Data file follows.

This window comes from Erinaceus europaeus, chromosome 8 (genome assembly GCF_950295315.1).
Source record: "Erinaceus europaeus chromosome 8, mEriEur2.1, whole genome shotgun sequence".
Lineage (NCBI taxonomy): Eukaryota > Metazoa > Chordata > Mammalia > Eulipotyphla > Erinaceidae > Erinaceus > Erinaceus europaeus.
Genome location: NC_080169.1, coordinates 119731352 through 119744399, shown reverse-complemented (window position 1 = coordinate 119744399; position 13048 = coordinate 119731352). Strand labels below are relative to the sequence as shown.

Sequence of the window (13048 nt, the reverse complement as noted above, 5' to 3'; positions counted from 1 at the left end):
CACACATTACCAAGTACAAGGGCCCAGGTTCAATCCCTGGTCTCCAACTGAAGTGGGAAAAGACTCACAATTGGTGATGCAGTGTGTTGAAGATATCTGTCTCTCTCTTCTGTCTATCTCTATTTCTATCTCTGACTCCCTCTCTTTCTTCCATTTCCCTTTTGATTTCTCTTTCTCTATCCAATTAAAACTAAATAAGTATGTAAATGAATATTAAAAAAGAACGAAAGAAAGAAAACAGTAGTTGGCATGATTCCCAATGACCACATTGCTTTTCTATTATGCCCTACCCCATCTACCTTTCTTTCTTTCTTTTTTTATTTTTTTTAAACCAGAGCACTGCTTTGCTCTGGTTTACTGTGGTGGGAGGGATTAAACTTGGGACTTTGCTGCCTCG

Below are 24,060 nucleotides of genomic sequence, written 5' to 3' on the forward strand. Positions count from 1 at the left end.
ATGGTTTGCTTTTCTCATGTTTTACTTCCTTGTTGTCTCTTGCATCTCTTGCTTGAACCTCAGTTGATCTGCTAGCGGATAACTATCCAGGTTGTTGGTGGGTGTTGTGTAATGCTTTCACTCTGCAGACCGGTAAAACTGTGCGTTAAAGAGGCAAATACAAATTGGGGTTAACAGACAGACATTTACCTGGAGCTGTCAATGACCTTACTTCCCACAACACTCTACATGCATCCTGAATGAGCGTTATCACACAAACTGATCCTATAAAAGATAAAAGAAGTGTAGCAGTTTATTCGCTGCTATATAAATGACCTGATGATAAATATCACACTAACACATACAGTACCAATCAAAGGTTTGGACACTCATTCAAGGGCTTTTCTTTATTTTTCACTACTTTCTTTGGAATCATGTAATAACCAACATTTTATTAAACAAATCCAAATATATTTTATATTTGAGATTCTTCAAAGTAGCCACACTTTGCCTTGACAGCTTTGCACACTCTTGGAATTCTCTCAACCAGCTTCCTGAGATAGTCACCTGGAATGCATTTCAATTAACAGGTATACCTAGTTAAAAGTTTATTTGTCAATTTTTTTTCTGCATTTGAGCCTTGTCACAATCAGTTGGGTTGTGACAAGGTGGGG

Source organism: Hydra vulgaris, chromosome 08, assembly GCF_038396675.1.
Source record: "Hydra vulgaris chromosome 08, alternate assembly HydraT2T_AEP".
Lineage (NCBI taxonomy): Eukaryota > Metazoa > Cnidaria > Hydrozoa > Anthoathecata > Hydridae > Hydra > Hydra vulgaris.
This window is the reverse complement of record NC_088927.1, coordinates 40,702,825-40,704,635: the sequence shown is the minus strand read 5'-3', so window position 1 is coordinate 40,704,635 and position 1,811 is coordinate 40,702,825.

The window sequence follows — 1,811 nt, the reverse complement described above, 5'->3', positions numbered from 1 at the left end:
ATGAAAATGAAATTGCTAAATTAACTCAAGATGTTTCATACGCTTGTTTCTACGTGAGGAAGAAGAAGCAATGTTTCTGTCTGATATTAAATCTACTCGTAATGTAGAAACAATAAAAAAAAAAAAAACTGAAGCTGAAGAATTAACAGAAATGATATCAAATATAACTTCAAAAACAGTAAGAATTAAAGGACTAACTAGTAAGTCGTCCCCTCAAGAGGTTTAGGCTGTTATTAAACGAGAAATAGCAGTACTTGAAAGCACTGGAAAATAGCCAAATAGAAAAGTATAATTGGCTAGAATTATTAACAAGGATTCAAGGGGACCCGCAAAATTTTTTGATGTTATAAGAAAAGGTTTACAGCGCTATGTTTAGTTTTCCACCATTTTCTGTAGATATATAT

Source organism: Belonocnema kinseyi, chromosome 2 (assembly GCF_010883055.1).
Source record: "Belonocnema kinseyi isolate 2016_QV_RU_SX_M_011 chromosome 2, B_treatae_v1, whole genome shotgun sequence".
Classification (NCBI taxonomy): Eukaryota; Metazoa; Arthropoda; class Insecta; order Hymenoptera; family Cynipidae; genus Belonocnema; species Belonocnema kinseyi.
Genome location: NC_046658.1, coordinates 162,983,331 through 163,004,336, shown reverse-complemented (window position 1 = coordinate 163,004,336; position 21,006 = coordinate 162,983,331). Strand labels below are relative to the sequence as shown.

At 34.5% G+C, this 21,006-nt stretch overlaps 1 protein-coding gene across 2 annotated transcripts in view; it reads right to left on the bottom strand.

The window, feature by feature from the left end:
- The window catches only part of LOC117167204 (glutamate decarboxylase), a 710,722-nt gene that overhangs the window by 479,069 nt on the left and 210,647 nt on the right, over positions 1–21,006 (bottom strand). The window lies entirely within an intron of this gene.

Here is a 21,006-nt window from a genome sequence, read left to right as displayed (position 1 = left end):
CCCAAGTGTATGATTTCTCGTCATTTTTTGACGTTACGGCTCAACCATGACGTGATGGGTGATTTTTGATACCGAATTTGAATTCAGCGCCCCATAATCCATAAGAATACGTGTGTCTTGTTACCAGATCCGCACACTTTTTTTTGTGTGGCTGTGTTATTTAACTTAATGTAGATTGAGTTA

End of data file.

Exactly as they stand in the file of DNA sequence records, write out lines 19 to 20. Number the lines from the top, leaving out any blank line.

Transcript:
At 34.5% G+C, this 21,006-nt stretch overlaps 1 protein-coding gene across 2 annotated transcripts in view; it reads right to left on the bottom strand.

The window, feature by feature from the left end: